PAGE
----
#COVID19Chronicles-238: December 2, 2020-Arizona’s Governor ‘drops the deuce’ on POTUS

In urban slang, drop the deuce’ means going for ‘No. 2’. The ‘deuce’ may mean lots of other things, too, including, just playing cards with 2 images, eg the 2 of Spades, so could also refer to games of chance and gambling. However, I like the urban slang meaning for what took place, yesterday.

Arizona Governor, Doug Ducey was certifying his State’s election results on Monday evening, in front of TV cameras. He explained that as a result of the close support he’d gotten from President Trump and Vice President Pence for his State’s needs, he’d changed his phone ring tone to ‘Hail to the Chief’, so that he’d not miss any direct calls from The White House. Almost, on cue, his phone rang with that tone. But, he took it out of his jacket pocket and turned it over, to ignore the call. That seemed like a real deuce dropped from a great height onto the head of POTUS.

Trump was trying to get him to reconsider his timely certification of his State’s result, which would give former Vice President Biden 11 Electoral College votes and a Democrat win in a presidential election vote in Arizona for the first time in over 20 years. He was also inserting himself again into State voting processes.

But, the Governor bit back hard:

POTUS was upset at certification:

Governor Ducey was having none of it. His long defence of voting procedures was made in 9 succinct tweets:

In-fighting is now brewing amongst Republicans in Arizona, as it has done in Georgia, as Trump forces his party to start feeding on itself, which is the logical conclusion of all the disinformation spread about the integrity of the vote.

#COVID19Chronicles-227: November 22, 2020-When will he throw in the towel? Disgracing the office of The President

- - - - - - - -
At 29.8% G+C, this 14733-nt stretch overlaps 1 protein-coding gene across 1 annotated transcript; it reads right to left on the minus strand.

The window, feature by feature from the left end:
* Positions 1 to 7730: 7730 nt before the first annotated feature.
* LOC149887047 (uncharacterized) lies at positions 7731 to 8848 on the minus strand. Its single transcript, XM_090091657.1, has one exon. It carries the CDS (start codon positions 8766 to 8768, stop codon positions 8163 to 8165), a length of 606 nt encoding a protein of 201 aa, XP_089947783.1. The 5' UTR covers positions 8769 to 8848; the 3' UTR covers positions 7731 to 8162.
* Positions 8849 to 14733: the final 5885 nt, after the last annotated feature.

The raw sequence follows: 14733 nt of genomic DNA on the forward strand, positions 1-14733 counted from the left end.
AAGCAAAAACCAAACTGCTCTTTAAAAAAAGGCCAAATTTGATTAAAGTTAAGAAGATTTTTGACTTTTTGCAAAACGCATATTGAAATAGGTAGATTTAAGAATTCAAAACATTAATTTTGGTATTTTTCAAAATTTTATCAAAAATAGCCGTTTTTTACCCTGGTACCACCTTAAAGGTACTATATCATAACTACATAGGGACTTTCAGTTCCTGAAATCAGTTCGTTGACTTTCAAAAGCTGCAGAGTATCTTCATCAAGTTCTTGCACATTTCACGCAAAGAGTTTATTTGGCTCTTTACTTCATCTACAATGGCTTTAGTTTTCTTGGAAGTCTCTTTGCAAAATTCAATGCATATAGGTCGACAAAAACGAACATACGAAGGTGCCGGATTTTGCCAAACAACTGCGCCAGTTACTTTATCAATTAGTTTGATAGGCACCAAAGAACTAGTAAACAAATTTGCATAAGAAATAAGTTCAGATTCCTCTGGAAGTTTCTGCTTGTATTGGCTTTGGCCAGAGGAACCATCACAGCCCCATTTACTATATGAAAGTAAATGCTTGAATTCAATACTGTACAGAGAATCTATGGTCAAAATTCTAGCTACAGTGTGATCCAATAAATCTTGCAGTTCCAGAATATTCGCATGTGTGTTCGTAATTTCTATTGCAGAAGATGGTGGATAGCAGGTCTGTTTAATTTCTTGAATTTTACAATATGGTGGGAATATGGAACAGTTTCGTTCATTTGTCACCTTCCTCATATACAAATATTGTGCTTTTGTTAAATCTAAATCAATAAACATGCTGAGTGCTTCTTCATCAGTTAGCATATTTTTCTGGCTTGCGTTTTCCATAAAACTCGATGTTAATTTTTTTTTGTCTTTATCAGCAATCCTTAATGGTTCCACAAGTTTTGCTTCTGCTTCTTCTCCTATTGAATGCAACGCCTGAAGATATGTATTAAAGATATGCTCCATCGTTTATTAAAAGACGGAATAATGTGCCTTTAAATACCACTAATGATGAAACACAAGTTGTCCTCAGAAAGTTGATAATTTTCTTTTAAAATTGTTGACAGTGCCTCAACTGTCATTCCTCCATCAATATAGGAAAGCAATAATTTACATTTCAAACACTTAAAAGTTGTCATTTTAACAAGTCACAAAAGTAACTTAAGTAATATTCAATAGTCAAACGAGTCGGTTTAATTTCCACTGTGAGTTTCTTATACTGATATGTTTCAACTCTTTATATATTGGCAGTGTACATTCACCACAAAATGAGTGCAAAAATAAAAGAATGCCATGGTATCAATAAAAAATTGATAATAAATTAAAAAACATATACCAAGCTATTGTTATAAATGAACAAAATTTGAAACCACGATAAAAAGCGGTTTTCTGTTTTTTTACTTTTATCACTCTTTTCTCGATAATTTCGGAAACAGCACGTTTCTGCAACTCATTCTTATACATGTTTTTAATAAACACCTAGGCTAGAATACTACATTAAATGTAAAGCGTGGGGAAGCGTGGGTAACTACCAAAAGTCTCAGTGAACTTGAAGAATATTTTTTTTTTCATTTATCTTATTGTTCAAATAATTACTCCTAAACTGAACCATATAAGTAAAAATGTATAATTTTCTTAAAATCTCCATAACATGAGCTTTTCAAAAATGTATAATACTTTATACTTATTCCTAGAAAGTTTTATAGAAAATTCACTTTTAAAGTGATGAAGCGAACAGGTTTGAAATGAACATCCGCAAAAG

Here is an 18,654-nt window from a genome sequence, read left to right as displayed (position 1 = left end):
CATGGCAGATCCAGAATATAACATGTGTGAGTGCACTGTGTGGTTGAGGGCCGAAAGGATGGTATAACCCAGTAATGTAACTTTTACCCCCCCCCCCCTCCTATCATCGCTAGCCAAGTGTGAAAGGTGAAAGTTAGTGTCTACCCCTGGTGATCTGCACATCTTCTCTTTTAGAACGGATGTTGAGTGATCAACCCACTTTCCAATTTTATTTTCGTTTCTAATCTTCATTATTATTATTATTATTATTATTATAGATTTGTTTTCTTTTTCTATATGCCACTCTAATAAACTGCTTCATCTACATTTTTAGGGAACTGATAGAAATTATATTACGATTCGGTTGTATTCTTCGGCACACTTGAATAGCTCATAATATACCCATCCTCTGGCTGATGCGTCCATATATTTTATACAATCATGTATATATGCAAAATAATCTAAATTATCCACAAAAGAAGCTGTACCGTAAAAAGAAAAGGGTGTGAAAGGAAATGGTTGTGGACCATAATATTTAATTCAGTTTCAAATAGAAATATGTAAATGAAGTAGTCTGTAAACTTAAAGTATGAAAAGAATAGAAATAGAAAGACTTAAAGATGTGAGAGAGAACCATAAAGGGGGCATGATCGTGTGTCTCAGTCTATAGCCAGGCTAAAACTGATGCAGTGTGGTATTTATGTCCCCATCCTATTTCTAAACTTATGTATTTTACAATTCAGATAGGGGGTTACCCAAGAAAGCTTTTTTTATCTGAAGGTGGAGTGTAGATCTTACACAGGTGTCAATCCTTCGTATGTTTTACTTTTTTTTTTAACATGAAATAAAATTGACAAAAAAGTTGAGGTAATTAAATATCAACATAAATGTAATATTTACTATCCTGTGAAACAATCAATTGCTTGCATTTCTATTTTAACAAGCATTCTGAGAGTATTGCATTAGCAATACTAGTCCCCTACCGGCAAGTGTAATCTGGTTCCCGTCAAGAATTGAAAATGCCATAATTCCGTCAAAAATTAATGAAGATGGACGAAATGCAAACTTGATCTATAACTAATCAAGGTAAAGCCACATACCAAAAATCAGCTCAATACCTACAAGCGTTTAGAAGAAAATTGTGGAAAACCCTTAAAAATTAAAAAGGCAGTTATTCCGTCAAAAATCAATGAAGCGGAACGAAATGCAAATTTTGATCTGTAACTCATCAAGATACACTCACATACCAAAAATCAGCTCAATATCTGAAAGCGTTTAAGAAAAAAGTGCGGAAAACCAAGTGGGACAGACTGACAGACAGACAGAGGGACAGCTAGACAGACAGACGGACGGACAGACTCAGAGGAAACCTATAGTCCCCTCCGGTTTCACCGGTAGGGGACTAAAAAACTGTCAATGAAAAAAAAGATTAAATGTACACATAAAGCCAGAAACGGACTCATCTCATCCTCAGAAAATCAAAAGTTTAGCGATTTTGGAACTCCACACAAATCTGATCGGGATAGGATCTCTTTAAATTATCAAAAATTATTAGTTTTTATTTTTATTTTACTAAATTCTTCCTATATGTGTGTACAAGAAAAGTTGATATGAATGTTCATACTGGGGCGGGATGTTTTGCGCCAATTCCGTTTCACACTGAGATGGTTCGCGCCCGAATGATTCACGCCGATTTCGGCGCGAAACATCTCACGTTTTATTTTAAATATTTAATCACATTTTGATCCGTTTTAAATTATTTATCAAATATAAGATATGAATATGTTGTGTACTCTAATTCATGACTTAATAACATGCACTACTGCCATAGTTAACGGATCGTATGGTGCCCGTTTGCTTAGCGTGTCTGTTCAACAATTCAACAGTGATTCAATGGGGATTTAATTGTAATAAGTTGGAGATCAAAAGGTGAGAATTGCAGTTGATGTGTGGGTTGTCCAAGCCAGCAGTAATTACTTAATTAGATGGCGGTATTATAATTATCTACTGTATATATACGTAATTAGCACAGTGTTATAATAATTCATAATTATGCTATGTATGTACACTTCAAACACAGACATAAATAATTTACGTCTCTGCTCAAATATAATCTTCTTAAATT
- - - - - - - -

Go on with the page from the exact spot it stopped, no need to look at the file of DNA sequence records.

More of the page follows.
Bloomberg wrote yesterday: ‘A federal judge in Pennsylvania threw out a lawsuit by President Donald Trump’s campaign that aimed to block certification of the state’s election results unless it tossed out tens of thousands of mail-in ballots, rejecting the “startling” request due to a lack of evidence.’ It cited the judge’s ruling (my emphasis):

“This court has been presented with strained legal arguments without merit and speculative accusations, unpled in the operative complaint and unsupported by evidence…In the United States of America, this cannot justify the disenfranchisement of a single voter, let alone all the voters of its sixth most populated state.”

Bloomberg also wrote ‘It’s the latest and perhaps highest-profile courtroom defeat for Trump since the U.S. election Biden won by 6 million ballots. Suits filed by the campaign and its GOP allies have failed in Michigan, Georgia, Nevada and Arizona as judges declined to toss out millions of votes based on vague assertions by lawyers and sworn affidavits from voters who interpreted perceived irregularities as evidence of a Democratic conspiracy.’

In response, the Trump campaign said in a statement that it would seek an “expedited appeal” to the Third Circuit as a means to ultimately have the Supreme Court, and its 6-3 conservative majority, consider the case.

The court cases are now losing at a rate of 2 for 34.

Meanwhile, the president has checked out of governing, if he was ever checked in. As many noted, yesterday, instead of focusing on COVID with other G-20 leaders, he went golfing.

President Trump missed the virtual G20 summit’s “Pandemic Preparedness” event to visit one of his golf clubs on the same day that a record 195,500 new Covid-19 infections were reported in a 24-hour period in the United States, according to Johns Hopkins.

Much as I like being on a course, this is the metaphor that should stand as his legacy. His biggest care was about his golf score and handicap. The Guardian wrote: ‘According to a tally kept by CNN, Trump has visited one of his golf clubs on 303 occasions during his four years as president. During his 2016 campaign for the White House Trump regularly attacked his predecessor Barack Obama for hitting the links too often and insisted that he would have little time to play golf himself as president as he would be working too hard.’

Not surprisingly, this highlights yet another simple untruth uttered that has marked almost every day in office.